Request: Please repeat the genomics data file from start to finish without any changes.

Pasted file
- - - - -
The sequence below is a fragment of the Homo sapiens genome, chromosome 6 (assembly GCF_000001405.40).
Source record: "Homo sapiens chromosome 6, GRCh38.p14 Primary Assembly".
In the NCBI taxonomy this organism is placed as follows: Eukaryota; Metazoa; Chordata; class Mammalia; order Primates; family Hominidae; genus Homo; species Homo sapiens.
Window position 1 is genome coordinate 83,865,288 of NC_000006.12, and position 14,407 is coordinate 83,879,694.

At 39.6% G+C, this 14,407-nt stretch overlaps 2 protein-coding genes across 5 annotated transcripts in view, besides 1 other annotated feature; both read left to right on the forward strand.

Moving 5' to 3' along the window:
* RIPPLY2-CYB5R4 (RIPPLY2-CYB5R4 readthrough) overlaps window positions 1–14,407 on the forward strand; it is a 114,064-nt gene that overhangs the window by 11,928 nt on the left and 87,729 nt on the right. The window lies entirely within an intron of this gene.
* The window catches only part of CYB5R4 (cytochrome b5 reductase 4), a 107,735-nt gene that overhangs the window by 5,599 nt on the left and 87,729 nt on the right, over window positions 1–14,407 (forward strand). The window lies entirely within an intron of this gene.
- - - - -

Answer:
The sequence below is a fragment of the Homo sapiens genome, chromosome 6 (assembly GCF_000001405.40).
Source record: "Homo sapiens chromosome 6, GRCh38.p14 Primary Assembly".
In the NCBI taxonomy this organism is placed as follows: Eukaryota; Metazoa; Chordata; class Mammalia; order Primates; family Hominidae; genus Homo; species Homo sapiens.
Window position 1 is genome coordinate 83,865,288 of NC_000006.12, and position 14,407 is coordinate 83,879,694.

At 39.6% G+C, this 14,407-nt stretch overlaps 2 protein-coding genes across 5 annotated transcripts in view, besides 1 other annotated feature; both read left to right on the forward strand.

Moving 5' to 3' along the window:
* RIPPLY2-CYB5R4 (RIPPLY2-CYB5R4 readthrough) overlaps window positions 1–14,407 on the forward strand; it is a 114,064-nt gene that overhangs the window by 11,928 nt on the left and 87,729 nt on the right. The window lies entirely within an intron of this gene.
* The window catches only part of CYB5R4 (cytochrome b5 reductase 4), a 107,735-nt gene that overhangs the window by 5,599 nt on the left and 87,729 nt on the right, over window positions 1–14,407 (forward strand). The window lies entirely within an intron of this gene.